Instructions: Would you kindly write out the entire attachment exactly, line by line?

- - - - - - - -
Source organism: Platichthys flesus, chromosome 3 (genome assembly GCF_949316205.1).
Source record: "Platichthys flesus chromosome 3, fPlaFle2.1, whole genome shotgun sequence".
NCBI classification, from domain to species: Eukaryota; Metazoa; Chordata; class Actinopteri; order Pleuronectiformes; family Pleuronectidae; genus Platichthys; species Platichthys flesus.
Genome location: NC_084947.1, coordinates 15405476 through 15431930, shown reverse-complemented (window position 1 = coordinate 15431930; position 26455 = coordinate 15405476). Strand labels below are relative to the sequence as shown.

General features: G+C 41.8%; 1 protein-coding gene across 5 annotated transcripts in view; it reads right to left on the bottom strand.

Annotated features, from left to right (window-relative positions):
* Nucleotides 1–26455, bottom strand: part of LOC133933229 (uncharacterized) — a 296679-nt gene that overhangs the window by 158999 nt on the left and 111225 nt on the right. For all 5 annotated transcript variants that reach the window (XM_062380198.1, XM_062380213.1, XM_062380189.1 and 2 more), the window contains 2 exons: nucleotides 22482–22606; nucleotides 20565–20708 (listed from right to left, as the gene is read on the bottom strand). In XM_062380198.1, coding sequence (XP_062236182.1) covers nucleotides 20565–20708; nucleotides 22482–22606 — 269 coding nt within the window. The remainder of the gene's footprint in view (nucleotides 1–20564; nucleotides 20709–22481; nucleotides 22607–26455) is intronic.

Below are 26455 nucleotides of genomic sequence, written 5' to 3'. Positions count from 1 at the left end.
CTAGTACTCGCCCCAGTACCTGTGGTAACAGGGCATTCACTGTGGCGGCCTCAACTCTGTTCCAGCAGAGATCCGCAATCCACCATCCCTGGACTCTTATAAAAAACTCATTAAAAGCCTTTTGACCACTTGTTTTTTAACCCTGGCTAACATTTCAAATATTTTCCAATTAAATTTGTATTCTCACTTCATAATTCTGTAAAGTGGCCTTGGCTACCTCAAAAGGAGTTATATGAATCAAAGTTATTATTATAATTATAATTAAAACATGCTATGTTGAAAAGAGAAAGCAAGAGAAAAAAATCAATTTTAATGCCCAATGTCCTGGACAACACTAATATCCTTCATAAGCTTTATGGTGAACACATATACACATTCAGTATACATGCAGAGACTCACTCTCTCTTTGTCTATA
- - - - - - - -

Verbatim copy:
Source organism: Platichthys flesus, chromosome 3 (genome assembly GCF_949316205.1).
Source record: "Platichthys flesus chromosome 3, fPlaFle2.1, whole genome shotgun sequence".
NCBI classification, from domain to species: Eukaryota; Metazoa; Chordata; class Actinopteri; order Pleuronectiformes; family Pleuronectidae; genus Platichthys; species Platichthys flesus.
Genome location: NC_084947.1, coordinates 15405476 through 15431930, shown reverse-complemented (window position 1 = coordinate 15431930; position 26455 = coordinate 15405476). Strand labels below are relative to the sequence as shown.

General features: G+C 41.8%; 1 protein-coding gene across 5 annotated transcripts in view; it reads right to left on the bottom strand.

Annotated features, from left to right (window-relative positions):
* Nucleotides 1–26455, bottom strand: part of LOC133933229 (uncharacterized) — a 296679-nt gene that overhangs the window by 158999 nt on the left and 111225 nt on the right. For all 5 annotated transcript variants that reach the window (XM_062380198.1, XM_062380213.1, XM_062380189.1 and 2 more), the window contains 2 exons: nucleotides 22482–22606; nucleotides 20565–20708 (listed from right to left, as the gene is read on the bottom strand). In XM_062380198.1, coding sequence (XP_062236182.1) covers nucleotides 20565–20708; nucleotides 22482–22606 — 269 coding nt within the window. The remainder of the gene's footprint in view (nucleotides 1–20564; nucleotides 20709–22481; nucleotides 22607–26455) is intronic.

Below are 26455 nucleotides of genomic sequence, written 5' to 3'. Positions count from 1 at the left end.
CTAGTACTCGCCCCAGTACCTGTGGTAACAGGGCATTCACTGTGGCGGCCTCAACTCTGTTCCAGCAGAGATCCGCAATCCACCATCCCTGGACTCTTATAAAAAACTCATTAAAAGCCTTTTGACCACTTGTTTTTTAACCCTGGCTAACATTTCAAATATTTTCCAATTAAATTTGTATTCTCACTTCATAATTCTGTAAAGTGGCCTTGGCTACCTCAAAAGGAGTTATATGAATCAAAGTTATTATTATAATTATAATTAAAACATGCTATGTTGAAAAGAGAAAGCAAGAGAAAAAAATCAATTTTAATGCCCAATGTCCTGGACAACACTAATATCCTTCATAAGCTTTATGGTGAACACATATACACATTCAGTATACATGCAGAGACTCACTCTCTCTTTGTCTATA